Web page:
Back from running, where on the way, I passed a stable, and on the fence, nicely folded, was a horse blanket, while from inside their boxes the two horses looked out at the world into which they would soon be ridden. The phrase horse blanket when used in relation to lambic is well-worn and perhaps spun out when the nearest the writer has got to a horse is some well-seasoned mince on a trip to Belgium (I seem to recall Martyn Cornell writing something on this recently). So I stopped and took a deep sniff, there’s nothing like original research. And what did I find? Manure, not unpleasant, the lure of the organic garden, old wet straw, autumn, earthiness, upturned soil perhaps after a shower of rain, horse’s sweat, like damp leather perhaps, a deep pungent strangely pleasing aroma that as I started running again I was able to fix onto my memories of lambic. It’s an aroma that has a lot in common with the orange, pine, banana and lychee notes we get on beer for instance, an aroma rooted in the land, a primary aroma that hasn’t been baked or manufactured (think biscuity or mocha for starters). And yes you can pick it out on some lambics but I do urge you to stop and smell next time you’re near a stable.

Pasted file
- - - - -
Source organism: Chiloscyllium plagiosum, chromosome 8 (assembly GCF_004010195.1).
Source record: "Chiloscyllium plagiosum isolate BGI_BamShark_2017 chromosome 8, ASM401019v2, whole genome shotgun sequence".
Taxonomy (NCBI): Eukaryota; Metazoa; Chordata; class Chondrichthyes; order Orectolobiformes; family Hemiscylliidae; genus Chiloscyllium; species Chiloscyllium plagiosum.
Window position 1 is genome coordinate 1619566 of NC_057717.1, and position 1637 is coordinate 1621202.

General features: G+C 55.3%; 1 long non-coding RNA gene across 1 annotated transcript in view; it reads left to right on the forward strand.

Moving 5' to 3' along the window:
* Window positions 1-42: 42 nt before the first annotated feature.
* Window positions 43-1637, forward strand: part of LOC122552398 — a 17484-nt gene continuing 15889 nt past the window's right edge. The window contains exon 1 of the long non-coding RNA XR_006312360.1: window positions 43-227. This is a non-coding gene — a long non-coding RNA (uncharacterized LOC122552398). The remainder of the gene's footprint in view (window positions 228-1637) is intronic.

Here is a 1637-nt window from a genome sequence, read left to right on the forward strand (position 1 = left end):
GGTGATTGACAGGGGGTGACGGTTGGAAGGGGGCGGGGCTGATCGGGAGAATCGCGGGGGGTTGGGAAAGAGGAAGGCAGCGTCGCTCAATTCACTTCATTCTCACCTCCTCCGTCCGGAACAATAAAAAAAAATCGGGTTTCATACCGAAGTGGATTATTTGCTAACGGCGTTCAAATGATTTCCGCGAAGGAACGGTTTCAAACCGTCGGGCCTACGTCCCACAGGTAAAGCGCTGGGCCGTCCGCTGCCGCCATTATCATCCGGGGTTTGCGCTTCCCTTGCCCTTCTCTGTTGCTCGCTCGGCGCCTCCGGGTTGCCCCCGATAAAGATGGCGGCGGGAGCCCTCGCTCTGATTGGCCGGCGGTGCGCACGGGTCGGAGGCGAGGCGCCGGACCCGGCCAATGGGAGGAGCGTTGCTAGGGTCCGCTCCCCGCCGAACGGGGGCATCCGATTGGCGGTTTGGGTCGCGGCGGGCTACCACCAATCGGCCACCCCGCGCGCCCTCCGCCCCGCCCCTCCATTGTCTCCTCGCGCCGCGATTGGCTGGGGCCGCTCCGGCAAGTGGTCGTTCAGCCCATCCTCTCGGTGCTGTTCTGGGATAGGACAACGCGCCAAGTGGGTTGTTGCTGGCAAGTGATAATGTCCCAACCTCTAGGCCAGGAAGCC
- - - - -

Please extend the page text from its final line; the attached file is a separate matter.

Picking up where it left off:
PS the use of the word blanket denotes something cosy and comforting but I often think that horse blankets are more like anoraks, which brings us back to beer.